My career: Simon Quincey

15th September 2011

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  • Skills



Simon Quincey explains how he has taken his childhood love of nature and forged a career as an environmentalist

Simon Quincey, Graduate geo-environment consultant, explains how he has taken his childhood love of nature and forged a career as an environmentalistWhy did you become an environment professional?

My interest in the environment started when I was at secondary school. I enjoyed geography and often watched programmes on nature and the environment, normally hosted by Michael Palin. When I finished my A levels I decided to pursue geography at degree level, which I hoped would lead me to a career in the outdoors and ultimately the environment profession.

What was your first environment job?

It was as a geo-environment technician, which consisted of monitoring ground gas and groundwater across the UK and then processing the results ready for use in desk studies.

How did you get your first environment role?

My first job was actually offered to me by a friend from the church I attended at the time.

How did you progress your environment career?

Each summer – between studying at the University of Plymouth – I returned to Bettridge Turner & Partners to gain further skills and training. After graduating I was offered a permanent position at Hyder Consulting, where I was introduced to the graduate scheme. I have since gained experience through a variety of projects including working at the Olympic Park site for London 2012.

What does your current role involve?

As a geo-environment consultant at Hyder I have a diverse role that includes a mixture of office-based and site work. Since starting in 2008, I have been involved in environmental monitoring at several sites in the southeast of the UK and have recently been given the challenge of a supervisory role as part of a site investigation and ongoing earthworks at an inert landfill site. In the office I help produce environmental and geo-technical monitoring reports and correspond with suppliers of materials for borehole and equipment maintenance.

How has your role changed over the past few years?

My role has developed considerably in recent years, providing numerous challenges. I have increased my knowledge and understanding of the environment and our place in it. I have gone from merely reporting data from sites to understanding and interpreting the information and being able to report clearly and concisely. Recently I have been given further responsibilities that have encouraged me to ask questions and, more importantly, find the answers out for myself.

What’s the best part of your work?

The best part of my work is being outdoors in the environment, despite the weather.

What’s the hardest part of your job?

The most difficult part of my job is interpreting the statistics and presenting data.

What was the last development/training course/event you attended?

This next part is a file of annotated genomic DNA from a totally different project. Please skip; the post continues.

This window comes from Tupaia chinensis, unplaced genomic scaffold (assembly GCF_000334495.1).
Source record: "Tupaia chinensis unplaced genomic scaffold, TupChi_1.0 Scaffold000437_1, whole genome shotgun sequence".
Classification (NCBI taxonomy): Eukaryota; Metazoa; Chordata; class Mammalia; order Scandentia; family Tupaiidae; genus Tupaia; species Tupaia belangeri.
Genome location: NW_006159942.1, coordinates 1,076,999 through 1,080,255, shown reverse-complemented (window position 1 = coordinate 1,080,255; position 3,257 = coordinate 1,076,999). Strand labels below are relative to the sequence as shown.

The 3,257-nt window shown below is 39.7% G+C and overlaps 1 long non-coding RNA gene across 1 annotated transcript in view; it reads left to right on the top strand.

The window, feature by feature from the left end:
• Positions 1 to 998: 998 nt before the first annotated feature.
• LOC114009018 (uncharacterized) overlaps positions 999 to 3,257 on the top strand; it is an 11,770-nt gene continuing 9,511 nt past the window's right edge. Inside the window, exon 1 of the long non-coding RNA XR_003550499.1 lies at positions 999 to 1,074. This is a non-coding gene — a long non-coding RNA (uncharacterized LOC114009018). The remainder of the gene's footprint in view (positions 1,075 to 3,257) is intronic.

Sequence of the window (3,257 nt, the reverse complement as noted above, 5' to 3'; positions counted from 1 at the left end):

I completed my personal track safety course earlier this year.

What did you bring back to your job?

The course allowed me to do work in the railway industry in preparation for future site works beside the track.

What are the most important skills for your role and why?

Thinking logically, and being adaptable and personable are really crucial in my job. Both on site and in the office it is essential to be able to think logically and prioritise in order to complete the job on time and to the required specification. If problems arise it is vital to be able to adapt and provide direction and the solution if possible. My role often requires me to be part of a team and being personable is very important in that work environment.

Where do you see the environment profession going?

I see the environment profession becoming increasingly prominent as demand for alternative resources and technology increases in a world where pressure on the environment continues to build.

Where would like to be in five years’ time?

I would like to have progressed further in my current line of work and have achieved chartered environmentalist status with IEMA.

What advice would you give to someone considering going into the environment profession?

I would advise any applicant to be completely honest in regard to their views on the environment and prepare for both the physical and mental challenges in the sector. If you are passionate about the environment and demonstrate this when applying to join the profession it increases your employability.

Career file:

BSc (Hons) geography

2008 to now:

Graduate geo-environment consultant, Hyder Consulting


Geo-environment technician, Bettridge Turner & Partners

Tell us about your career

The “My career” page aims to inspire other environment professionals by showing how an individual has progressed her/his career. If you have a career story you’d like to share with your IEMA colleagues, please contact [email protected]


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